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South Africa Cracks Down On VAT Fraud

by Robert Lee,, London

20 November 2008

The South African Revenue Service (SARS) has decided to implement a range of additional security measures to safeguard South Africa's value-added tax (VAT) system from attempted abuse and fraud.

The new measures include more stringent verification of applications for VAT registration, investigations of existing VAT vendors who are under the turnover threshold and a review of risk measures for refunds.

A SARS statement explained: "South Africa’s tax system is based on self-declaration and depends to a large extent on the integrity of taxpayers to make full, accurate and honest disclosure and pay all tax that is due. The vast majority of VAT vendors are compliant and we thank them for making their fair contribution to the fiscus.

"However, monitoring of VAT registrations and refunds over the past six months by SARS has revealed a disturbing increase in attempted fraudulent registrations and other attempts to defraud the VAT system."

According to the tax office, a number of vendors with turnover of less than SAR20,000 per annum are registered for VAT despite being below the legislative threshold, while an increase in registrations by small businesses with zero or very low turnover has also been observed. However, attempts to follow-up these verifications by SARS have in many cases been fruitless because some VAT vendors have supplied false business and address details.

"This cannot be allowed and SARS has taken steps to secure the system from criminal elements and anyone within SARS colluding with them," the tax office warned.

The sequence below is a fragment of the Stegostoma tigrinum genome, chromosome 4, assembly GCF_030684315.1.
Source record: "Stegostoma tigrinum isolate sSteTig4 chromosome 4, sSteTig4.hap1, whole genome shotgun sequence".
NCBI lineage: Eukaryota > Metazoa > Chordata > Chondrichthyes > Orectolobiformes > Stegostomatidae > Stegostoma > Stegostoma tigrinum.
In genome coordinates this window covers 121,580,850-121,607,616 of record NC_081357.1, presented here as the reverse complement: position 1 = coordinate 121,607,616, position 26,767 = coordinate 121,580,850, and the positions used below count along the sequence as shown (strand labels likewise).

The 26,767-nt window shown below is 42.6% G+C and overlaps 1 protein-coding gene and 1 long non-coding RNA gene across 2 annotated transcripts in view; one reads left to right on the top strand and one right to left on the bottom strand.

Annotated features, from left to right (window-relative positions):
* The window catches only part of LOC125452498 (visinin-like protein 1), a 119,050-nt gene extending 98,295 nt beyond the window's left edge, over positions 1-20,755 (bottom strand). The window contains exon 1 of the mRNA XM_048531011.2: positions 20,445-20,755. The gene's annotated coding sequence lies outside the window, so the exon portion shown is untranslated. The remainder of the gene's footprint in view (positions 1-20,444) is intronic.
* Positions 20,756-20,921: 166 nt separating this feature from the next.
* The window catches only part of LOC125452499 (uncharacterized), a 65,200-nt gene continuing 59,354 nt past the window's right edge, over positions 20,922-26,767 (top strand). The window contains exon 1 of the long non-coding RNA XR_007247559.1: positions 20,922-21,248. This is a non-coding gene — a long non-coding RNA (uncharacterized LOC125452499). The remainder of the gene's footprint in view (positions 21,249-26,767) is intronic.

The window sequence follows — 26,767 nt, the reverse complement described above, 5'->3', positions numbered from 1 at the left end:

Recent measures put in place by SARS to ensure "unscrupulous and criminal elements do not gain entry to the VAT system" include: requiring applications for VAT registration to be completed in person or by an authorised and registered practitioner; and requiring applicants to show proof of identity, bank particulars and the physical address of the business.

SARS is also considering implementing additional verifications including the use of biometric tests (fingerprinting of applicants) for VAT and other tax registrations.

Regarding existing VAT vendors, SARS is to suspend the accounts of VAT vendors who have declared under SAR20,000 turnover for the past 12 months in line with legislation.

Last week, SARS met with representatives of South African Institute of Chartered Accountants (SAICA) and the South African Institute of Professional Accountants (SAIPA) to discuss cooperation in finding ways to both protect the system while retaining its efficiency. "We are very encouraged by the support by these practitioner representative bodies in this endeavour," the tax service said.

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